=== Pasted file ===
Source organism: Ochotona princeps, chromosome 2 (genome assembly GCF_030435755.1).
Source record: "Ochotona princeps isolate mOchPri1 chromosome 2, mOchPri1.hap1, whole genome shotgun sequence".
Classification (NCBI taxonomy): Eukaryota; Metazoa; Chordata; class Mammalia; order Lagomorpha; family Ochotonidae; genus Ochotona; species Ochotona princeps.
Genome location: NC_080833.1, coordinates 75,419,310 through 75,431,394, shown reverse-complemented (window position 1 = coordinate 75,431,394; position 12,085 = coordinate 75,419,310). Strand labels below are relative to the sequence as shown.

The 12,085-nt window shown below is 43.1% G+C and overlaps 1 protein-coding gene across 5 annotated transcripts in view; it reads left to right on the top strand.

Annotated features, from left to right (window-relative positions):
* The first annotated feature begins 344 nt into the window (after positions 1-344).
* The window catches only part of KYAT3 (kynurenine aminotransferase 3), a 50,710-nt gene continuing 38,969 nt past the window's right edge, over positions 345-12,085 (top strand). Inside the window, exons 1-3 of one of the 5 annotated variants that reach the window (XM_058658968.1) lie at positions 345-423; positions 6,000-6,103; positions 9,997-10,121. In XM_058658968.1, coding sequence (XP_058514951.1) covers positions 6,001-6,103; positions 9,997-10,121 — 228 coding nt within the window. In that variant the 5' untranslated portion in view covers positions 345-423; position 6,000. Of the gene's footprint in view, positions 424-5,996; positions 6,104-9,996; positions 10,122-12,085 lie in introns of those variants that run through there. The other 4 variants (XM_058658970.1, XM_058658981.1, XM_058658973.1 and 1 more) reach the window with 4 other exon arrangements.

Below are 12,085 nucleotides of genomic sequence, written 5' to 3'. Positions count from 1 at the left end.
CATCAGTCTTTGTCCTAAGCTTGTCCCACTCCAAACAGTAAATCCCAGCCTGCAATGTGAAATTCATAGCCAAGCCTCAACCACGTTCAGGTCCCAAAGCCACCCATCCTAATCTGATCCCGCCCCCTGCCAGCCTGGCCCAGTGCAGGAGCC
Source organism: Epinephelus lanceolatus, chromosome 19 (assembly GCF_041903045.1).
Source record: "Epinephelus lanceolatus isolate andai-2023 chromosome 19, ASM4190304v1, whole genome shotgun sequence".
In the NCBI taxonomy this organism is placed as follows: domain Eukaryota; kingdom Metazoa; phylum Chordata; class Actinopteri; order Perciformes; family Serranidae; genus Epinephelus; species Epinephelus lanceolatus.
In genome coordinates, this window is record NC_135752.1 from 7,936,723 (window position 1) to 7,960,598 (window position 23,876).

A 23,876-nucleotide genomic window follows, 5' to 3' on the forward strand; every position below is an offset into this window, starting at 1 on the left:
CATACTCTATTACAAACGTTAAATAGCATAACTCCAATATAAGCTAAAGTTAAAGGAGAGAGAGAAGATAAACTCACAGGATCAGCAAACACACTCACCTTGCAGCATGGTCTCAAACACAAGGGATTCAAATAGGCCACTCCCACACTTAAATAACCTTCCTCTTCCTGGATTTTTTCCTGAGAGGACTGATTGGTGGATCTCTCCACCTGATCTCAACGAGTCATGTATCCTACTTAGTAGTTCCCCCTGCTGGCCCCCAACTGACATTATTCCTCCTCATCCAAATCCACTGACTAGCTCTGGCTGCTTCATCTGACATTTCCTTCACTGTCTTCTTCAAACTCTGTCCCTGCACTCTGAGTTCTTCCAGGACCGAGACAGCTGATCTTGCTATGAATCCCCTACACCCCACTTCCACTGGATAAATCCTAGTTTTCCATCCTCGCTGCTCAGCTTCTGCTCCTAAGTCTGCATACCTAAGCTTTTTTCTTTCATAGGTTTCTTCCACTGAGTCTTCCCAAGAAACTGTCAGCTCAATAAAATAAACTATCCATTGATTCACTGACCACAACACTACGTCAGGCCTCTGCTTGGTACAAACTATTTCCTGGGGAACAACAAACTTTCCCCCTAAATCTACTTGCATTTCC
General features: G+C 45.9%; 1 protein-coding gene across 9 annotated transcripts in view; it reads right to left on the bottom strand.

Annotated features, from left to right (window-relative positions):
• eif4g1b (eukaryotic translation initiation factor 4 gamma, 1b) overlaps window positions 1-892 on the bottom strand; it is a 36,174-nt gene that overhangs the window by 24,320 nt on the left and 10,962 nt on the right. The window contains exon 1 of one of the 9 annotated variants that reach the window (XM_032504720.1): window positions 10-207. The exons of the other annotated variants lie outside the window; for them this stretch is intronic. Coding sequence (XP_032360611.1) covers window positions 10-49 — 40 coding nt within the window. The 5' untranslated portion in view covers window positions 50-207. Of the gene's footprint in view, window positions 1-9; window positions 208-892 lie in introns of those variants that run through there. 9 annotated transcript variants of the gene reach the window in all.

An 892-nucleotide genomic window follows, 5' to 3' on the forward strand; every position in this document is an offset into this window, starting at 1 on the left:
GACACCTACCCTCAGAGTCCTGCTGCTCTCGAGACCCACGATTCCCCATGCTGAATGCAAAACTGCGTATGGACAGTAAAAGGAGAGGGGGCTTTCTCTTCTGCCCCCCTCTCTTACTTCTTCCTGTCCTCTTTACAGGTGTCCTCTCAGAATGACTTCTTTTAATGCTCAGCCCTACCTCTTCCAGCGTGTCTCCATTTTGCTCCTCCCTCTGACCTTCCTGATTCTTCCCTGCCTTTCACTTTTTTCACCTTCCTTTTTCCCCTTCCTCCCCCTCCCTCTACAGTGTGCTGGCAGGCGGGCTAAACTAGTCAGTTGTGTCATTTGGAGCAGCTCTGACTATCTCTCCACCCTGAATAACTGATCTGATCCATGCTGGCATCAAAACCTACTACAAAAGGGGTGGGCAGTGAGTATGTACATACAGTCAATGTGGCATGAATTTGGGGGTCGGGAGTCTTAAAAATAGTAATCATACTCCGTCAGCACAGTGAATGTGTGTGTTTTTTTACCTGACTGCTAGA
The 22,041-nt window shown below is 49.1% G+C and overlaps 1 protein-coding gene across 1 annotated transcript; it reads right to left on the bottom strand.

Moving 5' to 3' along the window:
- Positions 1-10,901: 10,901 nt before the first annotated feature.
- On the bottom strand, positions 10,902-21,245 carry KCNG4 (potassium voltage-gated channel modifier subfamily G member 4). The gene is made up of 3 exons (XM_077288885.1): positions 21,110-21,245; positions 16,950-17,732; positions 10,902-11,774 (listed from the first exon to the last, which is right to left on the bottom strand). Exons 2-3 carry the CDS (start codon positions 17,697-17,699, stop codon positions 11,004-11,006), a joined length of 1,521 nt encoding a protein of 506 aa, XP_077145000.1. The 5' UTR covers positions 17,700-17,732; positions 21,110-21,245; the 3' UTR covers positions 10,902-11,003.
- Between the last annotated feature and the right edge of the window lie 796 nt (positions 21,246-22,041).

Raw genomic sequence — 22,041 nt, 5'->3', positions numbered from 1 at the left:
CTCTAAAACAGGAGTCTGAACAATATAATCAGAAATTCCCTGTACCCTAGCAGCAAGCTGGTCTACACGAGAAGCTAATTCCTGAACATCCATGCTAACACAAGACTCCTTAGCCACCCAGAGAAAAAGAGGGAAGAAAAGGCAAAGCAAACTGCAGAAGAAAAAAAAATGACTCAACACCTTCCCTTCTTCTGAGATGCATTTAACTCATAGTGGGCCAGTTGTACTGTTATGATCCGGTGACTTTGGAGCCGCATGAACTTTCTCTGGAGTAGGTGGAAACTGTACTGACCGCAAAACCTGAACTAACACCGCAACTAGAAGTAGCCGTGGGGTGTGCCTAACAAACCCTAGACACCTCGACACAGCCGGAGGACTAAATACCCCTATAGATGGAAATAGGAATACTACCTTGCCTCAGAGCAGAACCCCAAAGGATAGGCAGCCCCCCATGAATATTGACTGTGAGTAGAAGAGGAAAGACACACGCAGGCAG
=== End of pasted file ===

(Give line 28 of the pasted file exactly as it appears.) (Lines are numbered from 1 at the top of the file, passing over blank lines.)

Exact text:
CTCTAAAACAGGAGTCTGAACAATATAATCAGAAATTCCCTGTACCCTAGCAGCAAGCTGGTCTACACGAGAAGCTAATTCCTGAACATCCATGCTAACACAAGACTCCTTAGCCACCCAGAGAAAAAGAGGGAAGAAAAGGCAAAGCAAACTGCAGAAGAAAAAAAAATGACTCAACACCTTCCCTTCTTCTGAGATGCATTTAACTCATAGTGGGCCAGTTGTACTGTTATGATCCGGTGACTTTGGAGCCGCATGAACTTTCTCTGGAGTAGGTGGAAACTGTACTGACCGCAAAACCTGAACTAACACCGCAACTAGAAGTAGCCGTGGGGTGTGCCTAACAAACCCTAGACACCTCGACACAGCCGGAGGACTAAATACCCCTATAGATGGAAATAGGAATACTACCTTGCCTCAGAGCAGAACCCCAAAGGATAGGCAGCCCCCCATGAATATTGACTGTGAGTAGAAGAGGAAAGACACACGCAGGCAG